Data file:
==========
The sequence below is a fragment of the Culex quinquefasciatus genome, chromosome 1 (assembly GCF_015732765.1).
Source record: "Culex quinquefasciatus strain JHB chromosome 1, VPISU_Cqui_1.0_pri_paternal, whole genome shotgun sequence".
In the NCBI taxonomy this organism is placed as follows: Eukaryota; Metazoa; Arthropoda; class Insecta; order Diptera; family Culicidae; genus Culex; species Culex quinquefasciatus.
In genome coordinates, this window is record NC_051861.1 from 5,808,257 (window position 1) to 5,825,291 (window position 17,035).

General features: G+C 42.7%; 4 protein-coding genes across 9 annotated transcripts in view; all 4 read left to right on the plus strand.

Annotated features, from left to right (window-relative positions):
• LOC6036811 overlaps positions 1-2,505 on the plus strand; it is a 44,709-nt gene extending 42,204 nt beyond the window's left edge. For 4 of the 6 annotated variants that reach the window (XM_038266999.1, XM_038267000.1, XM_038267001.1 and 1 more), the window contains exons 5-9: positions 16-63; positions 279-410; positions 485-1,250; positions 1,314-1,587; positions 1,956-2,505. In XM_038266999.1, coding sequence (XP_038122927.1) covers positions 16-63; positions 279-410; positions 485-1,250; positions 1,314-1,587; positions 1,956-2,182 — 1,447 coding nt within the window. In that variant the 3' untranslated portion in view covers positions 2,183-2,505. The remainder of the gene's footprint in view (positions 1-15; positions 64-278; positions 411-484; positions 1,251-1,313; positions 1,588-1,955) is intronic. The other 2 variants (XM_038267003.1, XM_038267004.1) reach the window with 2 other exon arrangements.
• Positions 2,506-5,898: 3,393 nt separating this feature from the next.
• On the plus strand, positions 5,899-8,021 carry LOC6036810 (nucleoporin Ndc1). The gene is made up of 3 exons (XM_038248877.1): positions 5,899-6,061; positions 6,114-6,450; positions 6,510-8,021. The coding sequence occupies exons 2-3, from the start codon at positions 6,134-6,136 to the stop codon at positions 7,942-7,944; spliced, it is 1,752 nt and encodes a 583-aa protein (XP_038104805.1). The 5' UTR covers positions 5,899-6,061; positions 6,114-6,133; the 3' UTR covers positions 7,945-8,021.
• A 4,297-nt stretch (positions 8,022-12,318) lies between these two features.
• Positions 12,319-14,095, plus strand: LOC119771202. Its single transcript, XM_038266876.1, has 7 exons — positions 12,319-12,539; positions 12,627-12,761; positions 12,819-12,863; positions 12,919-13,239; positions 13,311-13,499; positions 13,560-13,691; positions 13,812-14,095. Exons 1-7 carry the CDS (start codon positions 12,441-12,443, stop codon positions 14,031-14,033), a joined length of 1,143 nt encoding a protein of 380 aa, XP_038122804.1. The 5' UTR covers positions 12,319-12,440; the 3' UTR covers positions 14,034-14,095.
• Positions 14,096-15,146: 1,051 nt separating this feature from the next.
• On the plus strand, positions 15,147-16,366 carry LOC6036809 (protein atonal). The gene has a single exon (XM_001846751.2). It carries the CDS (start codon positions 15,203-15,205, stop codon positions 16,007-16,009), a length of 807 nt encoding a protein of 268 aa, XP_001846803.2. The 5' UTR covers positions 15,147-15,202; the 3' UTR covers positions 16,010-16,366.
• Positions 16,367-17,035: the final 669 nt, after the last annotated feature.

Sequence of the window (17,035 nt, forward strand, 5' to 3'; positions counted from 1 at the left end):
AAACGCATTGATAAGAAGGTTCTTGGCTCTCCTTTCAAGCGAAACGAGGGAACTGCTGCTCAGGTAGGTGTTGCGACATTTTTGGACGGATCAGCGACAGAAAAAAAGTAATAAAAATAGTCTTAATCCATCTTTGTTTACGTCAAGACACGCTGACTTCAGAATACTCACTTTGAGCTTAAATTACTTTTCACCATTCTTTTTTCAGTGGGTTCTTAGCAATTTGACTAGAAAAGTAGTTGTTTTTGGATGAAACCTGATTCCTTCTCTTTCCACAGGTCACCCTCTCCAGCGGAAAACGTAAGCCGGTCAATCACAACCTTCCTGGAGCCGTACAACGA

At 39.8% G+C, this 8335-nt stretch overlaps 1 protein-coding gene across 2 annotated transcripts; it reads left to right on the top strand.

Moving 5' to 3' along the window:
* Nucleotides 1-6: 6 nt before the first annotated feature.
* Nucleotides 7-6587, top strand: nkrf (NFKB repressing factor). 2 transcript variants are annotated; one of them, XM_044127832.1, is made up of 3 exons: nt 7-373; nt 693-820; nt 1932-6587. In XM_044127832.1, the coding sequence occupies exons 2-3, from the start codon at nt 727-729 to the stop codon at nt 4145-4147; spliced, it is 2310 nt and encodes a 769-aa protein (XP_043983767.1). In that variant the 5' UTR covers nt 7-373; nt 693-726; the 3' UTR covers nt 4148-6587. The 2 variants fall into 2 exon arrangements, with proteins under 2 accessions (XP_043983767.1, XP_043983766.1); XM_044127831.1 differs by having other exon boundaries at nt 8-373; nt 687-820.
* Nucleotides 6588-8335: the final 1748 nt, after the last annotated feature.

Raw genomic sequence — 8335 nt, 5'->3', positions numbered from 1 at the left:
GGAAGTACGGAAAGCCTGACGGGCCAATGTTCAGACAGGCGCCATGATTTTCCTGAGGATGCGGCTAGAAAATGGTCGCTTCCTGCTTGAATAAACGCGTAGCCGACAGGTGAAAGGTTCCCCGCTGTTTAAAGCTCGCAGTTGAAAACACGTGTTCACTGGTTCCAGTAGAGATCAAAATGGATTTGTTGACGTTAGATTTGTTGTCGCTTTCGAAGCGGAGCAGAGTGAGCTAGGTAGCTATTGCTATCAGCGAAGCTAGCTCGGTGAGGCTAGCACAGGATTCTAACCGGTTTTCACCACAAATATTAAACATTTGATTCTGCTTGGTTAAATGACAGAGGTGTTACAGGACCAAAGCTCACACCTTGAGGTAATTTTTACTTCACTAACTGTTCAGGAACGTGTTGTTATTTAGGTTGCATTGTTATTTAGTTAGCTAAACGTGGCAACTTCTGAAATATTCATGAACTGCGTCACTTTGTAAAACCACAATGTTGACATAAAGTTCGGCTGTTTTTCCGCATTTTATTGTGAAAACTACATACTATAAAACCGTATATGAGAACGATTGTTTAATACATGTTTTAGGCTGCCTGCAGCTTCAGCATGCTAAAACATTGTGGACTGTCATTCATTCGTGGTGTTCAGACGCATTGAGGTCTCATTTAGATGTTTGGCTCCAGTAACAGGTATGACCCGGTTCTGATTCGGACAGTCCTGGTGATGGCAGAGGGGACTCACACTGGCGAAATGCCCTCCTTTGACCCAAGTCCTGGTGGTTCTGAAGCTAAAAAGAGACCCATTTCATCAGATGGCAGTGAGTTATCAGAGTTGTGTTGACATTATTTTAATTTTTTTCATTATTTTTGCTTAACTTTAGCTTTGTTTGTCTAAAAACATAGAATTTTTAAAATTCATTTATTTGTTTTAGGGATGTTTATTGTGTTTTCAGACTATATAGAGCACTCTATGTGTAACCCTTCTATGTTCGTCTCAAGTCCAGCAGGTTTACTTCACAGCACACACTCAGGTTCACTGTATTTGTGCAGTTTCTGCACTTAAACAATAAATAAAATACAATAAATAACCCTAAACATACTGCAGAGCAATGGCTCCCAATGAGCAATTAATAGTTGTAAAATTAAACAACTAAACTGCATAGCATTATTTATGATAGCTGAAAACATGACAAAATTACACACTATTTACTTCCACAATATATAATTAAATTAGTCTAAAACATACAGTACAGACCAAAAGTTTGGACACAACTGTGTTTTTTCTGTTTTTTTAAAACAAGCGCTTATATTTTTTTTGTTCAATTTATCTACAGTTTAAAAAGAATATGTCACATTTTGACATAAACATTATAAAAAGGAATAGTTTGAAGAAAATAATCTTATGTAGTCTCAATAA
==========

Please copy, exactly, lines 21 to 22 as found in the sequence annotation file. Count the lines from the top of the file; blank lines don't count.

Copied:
* Nucleotides 6588-8335: the final 1748 nt, after the last annotated feature.

Raw genomic sequence — 8335 nt, 5'->3', positions numbered from 1 at the left: